Sens. Carper & Kaufman Hail More Environmental Funds From Recovery Plan To Help Keep Delaware Clean & Delawareans Healthy

WASHINGTON – Today Sens. Tom Carper and Ted Kaufman (both D-Del.) hailed an announcement by the White House and the Environmental Protection Agency (EPA) that Delaware will receive more funds from the new Recovery and Reinvestment Act of 2009 to improve the air and water quality in the First State.

First, the state of Delaware will receive $1.73 million to retrofit diesel engines in buses through an existing State Clean Diesel Grant Program.

Sen. Carper himself authored the Diesel Emissions Reduction Act of 2005 (DERA), which authorizes the State Clean Diesel Grant Program and other clean diesel competitive grant programs designed to reduce harmful diesel emissions by as much as 90 percent.

States distribute these federal funds to help finance the installation of retrofits on existing heavy-duty diesel vehicles and engines. There are 11 million such vehicles and engines in use today.

To add to his efforts to reduce pollution from diesel vehicles, late last year, Sen. Carper led the Senate effort urging the funding of this diesel grant program at the authorized level in the Recovery Act so these funds can start getting out to states soon.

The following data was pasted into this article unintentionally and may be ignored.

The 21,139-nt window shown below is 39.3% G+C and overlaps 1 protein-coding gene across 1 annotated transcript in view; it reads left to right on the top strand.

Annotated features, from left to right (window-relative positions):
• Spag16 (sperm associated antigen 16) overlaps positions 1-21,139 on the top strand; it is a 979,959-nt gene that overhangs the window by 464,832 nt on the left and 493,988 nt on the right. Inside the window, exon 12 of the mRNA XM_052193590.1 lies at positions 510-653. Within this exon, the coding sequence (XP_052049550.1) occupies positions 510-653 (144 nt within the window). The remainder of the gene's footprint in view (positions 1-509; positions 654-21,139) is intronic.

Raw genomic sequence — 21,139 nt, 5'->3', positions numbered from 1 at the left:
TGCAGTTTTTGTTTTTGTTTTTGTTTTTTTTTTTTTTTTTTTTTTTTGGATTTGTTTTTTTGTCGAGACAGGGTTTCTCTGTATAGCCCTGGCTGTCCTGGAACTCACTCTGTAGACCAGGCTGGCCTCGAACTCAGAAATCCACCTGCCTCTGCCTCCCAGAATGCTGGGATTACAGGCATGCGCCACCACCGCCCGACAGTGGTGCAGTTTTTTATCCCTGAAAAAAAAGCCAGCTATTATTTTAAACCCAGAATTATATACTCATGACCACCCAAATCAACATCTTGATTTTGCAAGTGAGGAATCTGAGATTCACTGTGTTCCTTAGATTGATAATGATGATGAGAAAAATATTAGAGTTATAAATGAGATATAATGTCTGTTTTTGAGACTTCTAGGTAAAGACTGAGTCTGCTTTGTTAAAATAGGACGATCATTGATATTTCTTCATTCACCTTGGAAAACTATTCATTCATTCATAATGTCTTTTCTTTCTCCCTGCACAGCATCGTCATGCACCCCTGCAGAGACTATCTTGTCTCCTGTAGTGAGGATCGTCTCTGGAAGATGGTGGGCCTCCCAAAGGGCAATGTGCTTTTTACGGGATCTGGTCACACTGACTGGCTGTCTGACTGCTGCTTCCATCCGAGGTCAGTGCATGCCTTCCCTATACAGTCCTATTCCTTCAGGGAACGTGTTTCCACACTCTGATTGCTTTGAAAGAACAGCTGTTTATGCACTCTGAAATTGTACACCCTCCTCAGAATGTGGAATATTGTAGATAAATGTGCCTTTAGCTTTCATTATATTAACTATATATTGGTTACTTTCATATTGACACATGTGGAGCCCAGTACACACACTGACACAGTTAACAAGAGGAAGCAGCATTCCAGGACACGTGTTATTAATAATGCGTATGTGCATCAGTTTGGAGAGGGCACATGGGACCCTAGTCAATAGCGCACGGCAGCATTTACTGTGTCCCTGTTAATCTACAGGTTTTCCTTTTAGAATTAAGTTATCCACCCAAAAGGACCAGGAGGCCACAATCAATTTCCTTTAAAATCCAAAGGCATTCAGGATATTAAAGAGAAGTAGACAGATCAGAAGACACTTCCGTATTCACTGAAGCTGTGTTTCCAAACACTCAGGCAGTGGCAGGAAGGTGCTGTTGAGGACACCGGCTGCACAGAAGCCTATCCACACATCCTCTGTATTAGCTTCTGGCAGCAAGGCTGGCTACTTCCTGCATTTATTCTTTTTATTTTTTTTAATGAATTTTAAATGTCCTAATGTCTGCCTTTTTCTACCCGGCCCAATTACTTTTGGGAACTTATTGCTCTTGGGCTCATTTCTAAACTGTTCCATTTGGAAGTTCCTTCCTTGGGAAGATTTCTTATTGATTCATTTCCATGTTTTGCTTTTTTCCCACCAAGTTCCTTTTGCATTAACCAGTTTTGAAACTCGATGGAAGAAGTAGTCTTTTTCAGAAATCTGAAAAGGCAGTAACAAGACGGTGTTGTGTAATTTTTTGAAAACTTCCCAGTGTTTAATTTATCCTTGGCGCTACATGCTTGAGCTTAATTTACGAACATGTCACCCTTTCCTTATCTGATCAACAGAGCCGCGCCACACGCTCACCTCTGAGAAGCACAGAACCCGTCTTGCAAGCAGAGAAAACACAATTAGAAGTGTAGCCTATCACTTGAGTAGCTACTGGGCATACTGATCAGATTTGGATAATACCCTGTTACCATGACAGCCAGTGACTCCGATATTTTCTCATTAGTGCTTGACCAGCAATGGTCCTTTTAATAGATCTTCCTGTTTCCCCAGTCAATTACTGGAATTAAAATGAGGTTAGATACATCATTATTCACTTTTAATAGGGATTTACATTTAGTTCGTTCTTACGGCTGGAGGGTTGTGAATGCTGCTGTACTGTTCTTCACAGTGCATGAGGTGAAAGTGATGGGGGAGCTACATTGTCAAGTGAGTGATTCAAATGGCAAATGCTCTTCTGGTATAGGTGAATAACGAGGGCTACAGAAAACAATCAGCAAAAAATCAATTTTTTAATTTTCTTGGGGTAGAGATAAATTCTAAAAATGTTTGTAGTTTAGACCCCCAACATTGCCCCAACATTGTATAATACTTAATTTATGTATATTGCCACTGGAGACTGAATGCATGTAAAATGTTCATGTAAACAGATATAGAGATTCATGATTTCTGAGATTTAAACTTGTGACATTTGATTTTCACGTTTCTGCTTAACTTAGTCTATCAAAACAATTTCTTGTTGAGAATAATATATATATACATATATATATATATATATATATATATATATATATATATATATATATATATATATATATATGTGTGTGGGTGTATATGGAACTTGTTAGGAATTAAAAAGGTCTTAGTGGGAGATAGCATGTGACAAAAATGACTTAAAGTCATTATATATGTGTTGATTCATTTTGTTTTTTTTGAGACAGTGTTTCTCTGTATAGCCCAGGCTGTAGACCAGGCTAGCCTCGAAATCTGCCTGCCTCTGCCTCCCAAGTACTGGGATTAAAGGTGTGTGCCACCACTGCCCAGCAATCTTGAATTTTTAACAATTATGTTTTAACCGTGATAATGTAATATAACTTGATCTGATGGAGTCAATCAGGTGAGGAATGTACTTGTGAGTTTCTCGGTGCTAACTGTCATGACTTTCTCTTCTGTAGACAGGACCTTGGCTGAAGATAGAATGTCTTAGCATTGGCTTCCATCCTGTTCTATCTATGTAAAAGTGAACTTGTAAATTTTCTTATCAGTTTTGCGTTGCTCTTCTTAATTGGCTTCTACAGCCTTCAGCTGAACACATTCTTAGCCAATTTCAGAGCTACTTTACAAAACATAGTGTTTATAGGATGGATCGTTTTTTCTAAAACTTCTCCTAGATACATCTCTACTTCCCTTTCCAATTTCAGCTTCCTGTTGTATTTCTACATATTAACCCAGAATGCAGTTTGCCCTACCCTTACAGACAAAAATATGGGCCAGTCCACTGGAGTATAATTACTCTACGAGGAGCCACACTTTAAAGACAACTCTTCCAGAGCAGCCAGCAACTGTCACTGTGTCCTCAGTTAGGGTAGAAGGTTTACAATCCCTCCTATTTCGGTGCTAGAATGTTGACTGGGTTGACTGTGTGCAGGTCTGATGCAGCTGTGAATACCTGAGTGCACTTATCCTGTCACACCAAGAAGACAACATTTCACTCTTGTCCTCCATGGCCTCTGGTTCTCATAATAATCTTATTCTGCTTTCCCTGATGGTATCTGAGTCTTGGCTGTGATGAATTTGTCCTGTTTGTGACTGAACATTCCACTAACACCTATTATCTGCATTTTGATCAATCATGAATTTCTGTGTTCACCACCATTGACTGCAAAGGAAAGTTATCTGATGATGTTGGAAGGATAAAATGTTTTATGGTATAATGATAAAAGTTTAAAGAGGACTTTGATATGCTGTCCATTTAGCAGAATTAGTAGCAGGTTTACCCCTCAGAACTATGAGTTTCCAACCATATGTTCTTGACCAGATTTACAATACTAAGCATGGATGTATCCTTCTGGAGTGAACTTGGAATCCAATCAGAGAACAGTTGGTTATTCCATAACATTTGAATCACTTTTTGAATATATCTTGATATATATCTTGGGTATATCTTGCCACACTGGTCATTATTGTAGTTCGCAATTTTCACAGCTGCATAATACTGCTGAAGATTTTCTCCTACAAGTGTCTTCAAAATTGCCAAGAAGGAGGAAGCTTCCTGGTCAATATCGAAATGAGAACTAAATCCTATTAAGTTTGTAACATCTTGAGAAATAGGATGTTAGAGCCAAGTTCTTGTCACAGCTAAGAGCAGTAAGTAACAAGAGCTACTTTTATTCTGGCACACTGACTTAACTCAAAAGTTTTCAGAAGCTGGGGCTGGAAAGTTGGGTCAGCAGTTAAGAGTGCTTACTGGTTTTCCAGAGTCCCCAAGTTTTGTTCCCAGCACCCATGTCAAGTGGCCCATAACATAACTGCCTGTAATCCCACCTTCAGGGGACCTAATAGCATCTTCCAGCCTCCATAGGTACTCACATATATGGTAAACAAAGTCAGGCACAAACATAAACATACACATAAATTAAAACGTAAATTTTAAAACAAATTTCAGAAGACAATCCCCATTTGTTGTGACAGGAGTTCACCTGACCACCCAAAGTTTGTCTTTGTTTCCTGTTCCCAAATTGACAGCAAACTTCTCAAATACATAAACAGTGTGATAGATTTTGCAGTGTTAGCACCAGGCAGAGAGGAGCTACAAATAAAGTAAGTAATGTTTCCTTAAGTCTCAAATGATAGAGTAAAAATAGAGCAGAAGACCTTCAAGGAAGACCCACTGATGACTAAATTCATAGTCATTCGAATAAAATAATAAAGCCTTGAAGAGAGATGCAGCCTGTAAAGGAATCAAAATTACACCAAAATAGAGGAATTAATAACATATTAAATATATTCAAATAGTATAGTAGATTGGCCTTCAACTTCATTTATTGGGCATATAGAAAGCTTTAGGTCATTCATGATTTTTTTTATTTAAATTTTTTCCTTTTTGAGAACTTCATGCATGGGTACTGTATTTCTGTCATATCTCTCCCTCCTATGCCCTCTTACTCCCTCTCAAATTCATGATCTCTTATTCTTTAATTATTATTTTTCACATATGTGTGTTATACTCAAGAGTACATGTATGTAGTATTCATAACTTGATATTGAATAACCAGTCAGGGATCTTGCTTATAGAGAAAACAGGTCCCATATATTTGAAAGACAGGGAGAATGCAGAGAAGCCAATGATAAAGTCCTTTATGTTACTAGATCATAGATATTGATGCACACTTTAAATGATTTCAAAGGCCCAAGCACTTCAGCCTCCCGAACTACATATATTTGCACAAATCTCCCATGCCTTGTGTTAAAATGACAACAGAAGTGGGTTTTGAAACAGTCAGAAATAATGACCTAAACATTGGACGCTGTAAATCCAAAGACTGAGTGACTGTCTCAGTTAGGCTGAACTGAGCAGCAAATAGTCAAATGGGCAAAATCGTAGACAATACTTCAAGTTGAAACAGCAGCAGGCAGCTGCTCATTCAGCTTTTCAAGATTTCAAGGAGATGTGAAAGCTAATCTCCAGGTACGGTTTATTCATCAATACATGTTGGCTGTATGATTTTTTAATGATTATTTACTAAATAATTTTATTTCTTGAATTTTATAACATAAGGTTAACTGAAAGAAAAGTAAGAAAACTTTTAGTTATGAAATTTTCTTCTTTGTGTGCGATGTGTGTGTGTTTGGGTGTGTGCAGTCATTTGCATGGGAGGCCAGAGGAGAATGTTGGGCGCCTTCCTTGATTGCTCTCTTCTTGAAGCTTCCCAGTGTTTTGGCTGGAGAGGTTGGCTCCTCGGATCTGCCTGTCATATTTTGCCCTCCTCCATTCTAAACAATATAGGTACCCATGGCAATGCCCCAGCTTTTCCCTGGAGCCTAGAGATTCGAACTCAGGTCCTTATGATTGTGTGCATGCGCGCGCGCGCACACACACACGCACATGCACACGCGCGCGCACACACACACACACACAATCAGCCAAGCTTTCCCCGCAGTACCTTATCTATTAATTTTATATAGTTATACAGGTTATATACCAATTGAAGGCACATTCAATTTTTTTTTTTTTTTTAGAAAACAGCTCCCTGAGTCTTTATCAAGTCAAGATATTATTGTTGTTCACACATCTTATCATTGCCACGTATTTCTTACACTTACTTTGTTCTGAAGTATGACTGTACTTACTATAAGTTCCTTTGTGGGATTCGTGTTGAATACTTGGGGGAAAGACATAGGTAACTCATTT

“Diesel emissions are not only dangerous to human health, but are also a key contributor to global warming. These new federal dollars will go a long way toward protecting the health of Delawareans, cleaning up our air and creating much-needed jobs for our economy,” said Sens. Carper and Kaufman.

Delaware also can use these new federal funds to leverage even more cleanup funding from the EPA, private investors and other sources.

Today, the EPA also announced that more than $1.2 million is also available to Delaware to assess and clean up leaking underground storage tanks.

The EPA estimates that these funds will create or retain a significant number of jobs and contribute to at least 1,600 cleanups around the country.

Leaking underground storage tanks can contaminate groundwater, the source of drinking water for nearly half of all Americans.

“In our state, the majority of water systems are small and rural community water systems and this money is a one-two punch to help these communities. First, it will begin to ensure that all Delawareans have access to clean drinking water, uncontaminated by hazardous materials that leak into the ground from old storage tanks. Second, it will help create jobs at shovel-ready sites,” said both senators. “It’s a win-win.”